The Gods have the perspective of Gods: They may or may not be immortal, but they have the wisdom that comes from thousands of years of experience. They know things we do not, and if They cannot see into the future (I’m undecided, but I tend to think not) They can certainly do a better job of seeing where the current course of events is likely to take our world.
We also possess inherent sovereignty, but where the path is unclear, or where the situation demands a multi-generational approach (i.e. – where I can contribute to the solution but I won’t live long enough to see it completed) I defer to Their wisdom and trustworthiness.
During the Civil War, Abraham Lincoln said “My concern is not whether God is on our side; my greatest concern is to be on God’s side.” Lincoln was a Christian (albeit a very unorthodox Christian) but his concern is valid for us all. Putting the Gods first makes it far more likely I’ll spend my effort on things that will truly help rather than simply on things I’d prefer to do.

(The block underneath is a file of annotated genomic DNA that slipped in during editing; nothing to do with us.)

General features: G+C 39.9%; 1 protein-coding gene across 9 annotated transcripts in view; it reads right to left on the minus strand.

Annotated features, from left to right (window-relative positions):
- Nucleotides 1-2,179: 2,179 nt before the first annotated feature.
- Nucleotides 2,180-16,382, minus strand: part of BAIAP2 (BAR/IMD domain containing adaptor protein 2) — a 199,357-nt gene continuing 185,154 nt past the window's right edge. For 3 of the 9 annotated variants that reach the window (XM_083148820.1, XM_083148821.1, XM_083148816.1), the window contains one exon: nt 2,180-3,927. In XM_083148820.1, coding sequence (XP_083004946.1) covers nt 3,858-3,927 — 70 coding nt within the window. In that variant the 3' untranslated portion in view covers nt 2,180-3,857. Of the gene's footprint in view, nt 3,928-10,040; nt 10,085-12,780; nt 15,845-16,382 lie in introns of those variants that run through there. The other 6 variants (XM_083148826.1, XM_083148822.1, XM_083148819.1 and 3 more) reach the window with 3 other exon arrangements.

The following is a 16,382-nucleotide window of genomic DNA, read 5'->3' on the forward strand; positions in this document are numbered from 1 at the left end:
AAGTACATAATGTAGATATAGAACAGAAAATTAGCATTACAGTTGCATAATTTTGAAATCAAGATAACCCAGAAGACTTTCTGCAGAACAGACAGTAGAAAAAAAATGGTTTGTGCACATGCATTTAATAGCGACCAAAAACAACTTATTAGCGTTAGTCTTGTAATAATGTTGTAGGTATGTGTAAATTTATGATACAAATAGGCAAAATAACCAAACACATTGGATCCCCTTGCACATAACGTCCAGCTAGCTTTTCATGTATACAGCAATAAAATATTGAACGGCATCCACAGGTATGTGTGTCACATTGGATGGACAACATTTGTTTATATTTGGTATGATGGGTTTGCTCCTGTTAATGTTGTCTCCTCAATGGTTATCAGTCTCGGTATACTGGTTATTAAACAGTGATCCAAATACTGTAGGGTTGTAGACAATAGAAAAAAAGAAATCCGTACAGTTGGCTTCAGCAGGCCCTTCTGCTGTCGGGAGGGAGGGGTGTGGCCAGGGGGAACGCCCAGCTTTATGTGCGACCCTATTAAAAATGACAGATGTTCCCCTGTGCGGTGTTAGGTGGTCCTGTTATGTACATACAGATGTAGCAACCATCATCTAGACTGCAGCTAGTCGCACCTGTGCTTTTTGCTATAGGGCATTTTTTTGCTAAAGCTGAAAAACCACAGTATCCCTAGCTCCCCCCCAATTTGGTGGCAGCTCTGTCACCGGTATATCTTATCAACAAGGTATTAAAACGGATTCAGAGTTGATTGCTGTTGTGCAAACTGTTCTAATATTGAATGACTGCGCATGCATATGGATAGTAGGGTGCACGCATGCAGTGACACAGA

There are many approaches to promoting Their virtues and values. I serve the Morrigan by writing about Her and promoting Her message of sovereignty. Some serve Her by learning martial arts and encouraging other to develop their confidence and resolve by doing the same. Some serve Her by caring for veterans and veterans’ cemeteries. Some serve Her by participating in protest marches and providing care to those who are injured or threatened in social justice work. One Goddess (OK, maybe more than one), many ways to promote Her virtues and values.
Do we make the world a better place by changing the laws or by changing the culture? Changing laws is more expedient – changing culture is more sustainable. There is a place for both approaches in the polytheist movement.